Quarter Mile Thunder Twist.

Chicago musician Ben Clarke’s latest offering under the name of Quarter Mile Thunder is a brooding and atmospheric slice of misty folk and ambient sounds and pulses. With synthesisers and banjo given equal weight the eight songs here merge almost into one piece and if it weren’t for Clarke’s vocals one wouldn’t be surprised if this was the result of a collaboration between Brian Eno and Daniel Lanois with some pieces very remiscent of Eno’s Apollo Soundtracks. Clarke’ roots the album however with his voice and lyrics which provide the folky element. Laid back in the mix (sometimes too laidback) he almost croons the songs over the sonic orbits that surround him, his wispy voice is as atmospheric as the music and at times recalling Bon Ivor.
I Am Hurting Too opens the album with a mild cacophony of electronic flotsam before voices and guitar ground the song as Clarke evokes the spirit of Will Oldham as he sings mournfully of a relationship where she “has sucked the venom from his wound.” It’s a fine song but here and elsewhere on the album the ambient noise distracts somewhat from what could be delivered much more simply. Clarke proves this on the next song, Absolute Beginner, where the atmospherics are more subdued allowing his voice and the guitar to shine. Throughout the album the songs are like nuggets of gold needing to be sieved to uncover their beauty, some shine brightly such as the slightly Stones’ sound of What’s It Like and the stately piano driven M Plates but the mother lode is found on the closing song It’s All The Same To You. Here Clarke balances the thrum and throb so that it pays service to the song creating a narcotic buzz that is not dissimilar from the latest Simone Felice and John Murry offerings. A great song and a fine close to an album that strains to be heard. It’s available via Bandcamp on a name your price offer.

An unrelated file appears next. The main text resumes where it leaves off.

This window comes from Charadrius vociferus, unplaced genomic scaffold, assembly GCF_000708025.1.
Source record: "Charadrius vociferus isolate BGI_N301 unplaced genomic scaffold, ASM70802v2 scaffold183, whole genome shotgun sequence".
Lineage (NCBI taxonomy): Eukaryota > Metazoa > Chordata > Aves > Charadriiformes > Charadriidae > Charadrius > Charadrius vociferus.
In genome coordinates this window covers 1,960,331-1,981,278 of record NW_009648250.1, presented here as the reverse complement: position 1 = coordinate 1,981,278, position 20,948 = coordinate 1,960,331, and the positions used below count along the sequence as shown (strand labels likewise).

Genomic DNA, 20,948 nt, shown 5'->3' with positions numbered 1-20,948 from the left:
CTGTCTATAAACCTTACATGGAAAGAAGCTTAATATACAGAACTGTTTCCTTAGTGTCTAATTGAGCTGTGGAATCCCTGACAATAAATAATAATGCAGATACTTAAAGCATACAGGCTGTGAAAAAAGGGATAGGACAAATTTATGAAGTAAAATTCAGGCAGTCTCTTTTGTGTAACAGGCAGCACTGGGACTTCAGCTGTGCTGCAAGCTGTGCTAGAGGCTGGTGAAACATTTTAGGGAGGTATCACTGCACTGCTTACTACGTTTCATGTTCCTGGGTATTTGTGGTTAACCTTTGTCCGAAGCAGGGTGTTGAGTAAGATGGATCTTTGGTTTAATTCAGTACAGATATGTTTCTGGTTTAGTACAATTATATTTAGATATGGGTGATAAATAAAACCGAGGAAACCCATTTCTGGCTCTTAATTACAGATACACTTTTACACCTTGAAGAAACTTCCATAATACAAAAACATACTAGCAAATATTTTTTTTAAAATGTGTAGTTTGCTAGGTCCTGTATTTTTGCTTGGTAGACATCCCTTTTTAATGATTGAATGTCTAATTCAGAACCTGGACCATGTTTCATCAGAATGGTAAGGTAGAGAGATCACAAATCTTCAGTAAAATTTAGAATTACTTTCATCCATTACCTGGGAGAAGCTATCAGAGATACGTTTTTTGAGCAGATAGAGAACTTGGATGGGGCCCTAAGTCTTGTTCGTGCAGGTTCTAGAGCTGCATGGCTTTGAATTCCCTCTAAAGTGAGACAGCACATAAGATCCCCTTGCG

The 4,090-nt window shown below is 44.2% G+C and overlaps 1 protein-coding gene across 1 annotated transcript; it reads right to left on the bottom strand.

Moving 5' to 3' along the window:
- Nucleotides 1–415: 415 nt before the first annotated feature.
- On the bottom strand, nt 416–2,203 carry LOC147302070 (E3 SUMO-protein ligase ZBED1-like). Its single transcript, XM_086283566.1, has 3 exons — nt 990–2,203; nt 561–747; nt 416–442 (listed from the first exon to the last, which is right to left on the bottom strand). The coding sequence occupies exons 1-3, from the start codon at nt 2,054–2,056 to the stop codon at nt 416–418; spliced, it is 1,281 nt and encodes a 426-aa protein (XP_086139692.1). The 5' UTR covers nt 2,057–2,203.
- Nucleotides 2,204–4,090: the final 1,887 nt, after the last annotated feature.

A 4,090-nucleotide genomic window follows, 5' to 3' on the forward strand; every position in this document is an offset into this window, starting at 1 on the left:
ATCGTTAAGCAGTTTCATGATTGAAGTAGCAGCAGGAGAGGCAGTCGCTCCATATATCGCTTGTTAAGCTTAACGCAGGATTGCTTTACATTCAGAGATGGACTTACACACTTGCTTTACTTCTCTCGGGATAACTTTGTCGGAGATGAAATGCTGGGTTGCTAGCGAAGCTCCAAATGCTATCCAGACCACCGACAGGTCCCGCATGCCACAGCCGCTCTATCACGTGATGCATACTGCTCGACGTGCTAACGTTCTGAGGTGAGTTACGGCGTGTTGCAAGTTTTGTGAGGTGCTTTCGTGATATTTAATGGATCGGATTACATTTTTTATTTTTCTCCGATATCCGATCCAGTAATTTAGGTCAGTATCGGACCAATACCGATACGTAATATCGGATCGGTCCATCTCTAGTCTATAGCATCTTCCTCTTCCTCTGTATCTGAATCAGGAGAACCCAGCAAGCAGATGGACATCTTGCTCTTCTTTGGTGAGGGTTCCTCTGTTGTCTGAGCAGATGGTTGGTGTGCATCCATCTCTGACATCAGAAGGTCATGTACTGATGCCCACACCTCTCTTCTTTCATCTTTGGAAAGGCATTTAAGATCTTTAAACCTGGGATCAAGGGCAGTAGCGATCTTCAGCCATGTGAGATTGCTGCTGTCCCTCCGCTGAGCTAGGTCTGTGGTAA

Cahalen Morrison & Eli West Our Lady of the Tall Trees

When Morrison and West released their debut The Holy Coming of The Storm in early 2011 it received almost universal acclaim and ended up in many a top ten album list at the end of the year. Their unique blend of studied antiquity with their songwriting skills and superb picking and singing struck a chord with listeners and they topped it off with a triumphant Celtic Connections appearance.
18 months later and we have the follow up, Our Lady of the Tall Trees, an album that continues in much the same vein as its predecessor which is tantamount to saying that it’s essential listening. Morrison continues to write the bulk of the material here with one traditional song offered up. However this time around there are three contemporary cover versions included, the very familiar Townes Van Zandt’s Loretta, Norman Blake’s Church St. Blues and closing the album Garry Harrison’s Red prairie Dawn, a nice touch as it serves to pay tribute to Harrison, an Illinois fiddler and lover of old time music who sadly died earlier this year.
It’s a measure of how successful Morrison and West are in creating their sepia toned world that their version of Loretta jars the impression that we are listening to an archived recording from the dusty old days. Theirs is a fine reading but the familiarity of the song accords it an outsider status, a glitch in the matrix if you like, however the instrumental Red Prairie Dawn ends the album with a flourish, a beautiful tune lovingly picked and plucked on banjo and mandolin it captures the essence of old time country music.